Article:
Now for the second dream I’ve quit: My dream of becoming a marine biologist.

Image by skeeze from Pixabay

This was possibly an easy an obvious step going from being a killer whale trainer, now I wanted to research them in the wild, so off I went to get a zoology degree!  (I chose zoology over marine biology because I still liked other animals too).  The degree was great and I spent a lot of my “downtime” learning about exactly how I was going to break into the industry, I did lots of extra curricular activities, got on well with my lecturers, I knew what I had to do when I got out of university, and that was go out, make contacts, seek out some volunteering roles around the world, I knew that most of it would be working for free to get my foot in the door, and while I was at uni, that seemed fine to me… until I finished uni that is.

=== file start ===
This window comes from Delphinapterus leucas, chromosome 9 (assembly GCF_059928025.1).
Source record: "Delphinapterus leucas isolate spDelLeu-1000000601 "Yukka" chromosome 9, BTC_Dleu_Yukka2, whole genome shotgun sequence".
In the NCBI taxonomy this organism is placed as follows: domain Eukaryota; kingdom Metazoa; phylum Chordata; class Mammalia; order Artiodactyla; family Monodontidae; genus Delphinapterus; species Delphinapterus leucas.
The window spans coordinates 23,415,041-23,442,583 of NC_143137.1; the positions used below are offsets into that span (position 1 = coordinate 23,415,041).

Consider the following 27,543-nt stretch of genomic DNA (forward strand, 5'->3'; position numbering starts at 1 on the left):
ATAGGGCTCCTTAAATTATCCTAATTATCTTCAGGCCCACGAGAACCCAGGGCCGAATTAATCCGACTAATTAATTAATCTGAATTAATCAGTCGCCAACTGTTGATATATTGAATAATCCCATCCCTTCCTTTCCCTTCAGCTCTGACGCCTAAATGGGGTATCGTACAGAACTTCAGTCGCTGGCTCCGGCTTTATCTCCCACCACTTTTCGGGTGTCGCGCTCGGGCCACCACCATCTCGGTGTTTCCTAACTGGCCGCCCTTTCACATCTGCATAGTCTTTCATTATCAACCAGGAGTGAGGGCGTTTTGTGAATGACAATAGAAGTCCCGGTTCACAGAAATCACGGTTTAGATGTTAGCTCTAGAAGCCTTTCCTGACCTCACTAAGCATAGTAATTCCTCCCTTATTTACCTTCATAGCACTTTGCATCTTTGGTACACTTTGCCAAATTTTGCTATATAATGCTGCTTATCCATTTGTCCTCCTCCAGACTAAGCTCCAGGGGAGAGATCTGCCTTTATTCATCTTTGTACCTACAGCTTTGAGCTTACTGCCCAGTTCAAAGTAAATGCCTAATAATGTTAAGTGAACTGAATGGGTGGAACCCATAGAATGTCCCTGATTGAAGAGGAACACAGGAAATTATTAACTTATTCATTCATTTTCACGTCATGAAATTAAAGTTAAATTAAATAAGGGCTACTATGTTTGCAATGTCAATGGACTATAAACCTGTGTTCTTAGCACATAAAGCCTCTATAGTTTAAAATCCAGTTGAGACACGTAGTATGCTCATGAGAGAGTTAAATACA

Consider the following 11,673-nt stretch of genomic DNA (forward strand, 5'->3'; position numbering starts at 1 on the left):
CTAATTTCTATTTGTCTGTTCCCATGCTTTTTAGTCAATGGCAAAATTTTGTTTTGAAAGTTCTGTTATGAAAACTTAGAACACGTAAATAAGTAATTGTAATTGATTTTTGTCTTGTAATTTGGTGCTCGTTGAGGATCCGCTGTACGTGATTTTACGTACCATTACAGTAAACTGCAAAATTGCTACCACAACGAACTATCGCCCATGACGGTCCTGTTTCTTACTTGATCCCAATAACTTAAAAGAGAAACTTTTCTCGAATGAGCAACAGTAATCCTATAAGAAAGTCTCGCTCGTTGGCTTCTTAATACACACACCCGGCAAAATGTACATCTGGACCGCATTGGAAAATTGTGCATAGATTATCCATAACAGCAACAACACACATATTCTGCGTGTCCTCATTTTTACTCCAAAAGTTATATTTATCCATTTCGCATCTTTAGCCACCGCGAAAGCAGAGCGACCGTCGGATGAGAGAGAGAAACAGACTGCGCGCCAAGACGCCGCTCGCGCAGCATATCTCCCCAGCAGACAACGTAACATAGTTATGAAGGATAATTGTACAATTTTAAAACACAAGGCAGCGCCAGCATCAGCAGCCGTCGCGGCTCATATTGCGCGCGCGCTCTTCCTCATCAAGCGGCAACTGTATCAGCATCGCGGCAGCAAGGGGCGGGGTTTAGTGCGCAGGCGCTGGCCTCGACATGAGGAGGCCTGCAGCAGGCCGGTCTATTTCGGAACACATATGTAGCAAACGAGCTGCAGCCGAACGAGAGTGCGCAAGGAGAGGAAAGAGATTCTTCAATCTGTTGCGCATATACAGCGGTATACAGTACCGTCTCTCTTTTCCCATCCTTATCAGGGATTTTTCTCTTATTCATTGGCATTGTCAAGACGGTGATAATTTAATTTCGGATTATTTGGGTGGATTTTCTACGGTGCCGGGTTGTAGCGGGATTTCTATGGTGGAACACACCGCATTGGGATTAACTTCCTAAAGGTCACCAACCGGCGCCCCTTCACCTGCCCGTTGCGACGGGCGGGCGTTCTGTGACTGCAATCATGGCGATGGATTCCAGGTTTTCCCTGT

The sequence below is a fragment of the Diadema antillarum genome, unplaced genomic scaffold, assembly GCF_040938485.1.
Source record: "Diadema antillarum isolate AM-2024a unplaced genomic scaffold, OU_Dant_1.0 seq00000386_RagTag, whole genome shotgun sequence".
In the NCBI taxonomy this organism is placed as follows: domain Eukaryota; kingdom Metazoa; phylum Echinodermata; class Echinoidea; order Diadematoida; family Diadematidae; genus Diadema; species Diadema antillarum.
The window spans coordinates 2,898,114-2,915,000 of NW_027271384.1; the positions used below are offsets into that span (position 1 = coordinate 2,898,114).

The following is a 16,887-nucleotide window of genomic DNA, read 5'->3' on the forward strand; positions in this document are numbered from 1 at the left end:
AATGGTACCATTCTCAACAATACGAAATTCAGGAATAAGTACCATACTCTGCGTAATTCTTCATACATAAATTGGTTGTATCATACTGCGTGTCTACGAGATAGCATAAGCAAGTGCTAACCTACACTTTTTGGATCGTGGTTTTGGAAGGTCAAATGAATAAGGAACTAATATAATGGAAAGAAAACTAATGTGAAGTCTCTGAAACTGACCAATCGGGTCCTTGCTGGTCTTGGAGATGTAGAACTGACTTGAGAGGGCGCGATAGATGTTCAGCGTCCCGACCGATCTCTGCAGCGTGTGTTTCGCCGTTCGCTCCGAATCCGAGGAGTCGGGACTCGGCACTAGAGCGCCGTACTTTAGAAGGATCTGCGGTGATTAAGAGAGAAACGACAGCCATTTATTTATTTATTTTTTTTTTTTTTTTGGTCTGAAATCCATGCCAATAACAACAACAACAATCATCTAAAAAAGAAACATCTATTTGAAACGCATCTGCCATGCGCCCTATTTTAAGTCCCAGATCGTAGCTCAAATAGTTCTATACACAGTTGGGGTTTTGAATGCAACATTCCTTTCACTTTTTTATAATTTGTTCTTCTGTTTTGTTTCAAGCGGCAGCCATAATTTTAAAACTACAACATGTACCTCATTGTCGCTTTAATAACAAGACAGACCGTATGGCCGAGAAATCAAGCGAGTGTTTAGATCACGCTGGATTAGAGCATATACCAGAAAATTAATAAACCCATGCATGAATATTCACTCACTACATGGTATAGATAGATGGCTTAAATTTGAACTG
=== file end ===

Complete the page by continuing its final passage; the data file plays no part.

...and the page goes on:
I am the right most person in this picture, a good example of expectation (the above diving picture) and the reality here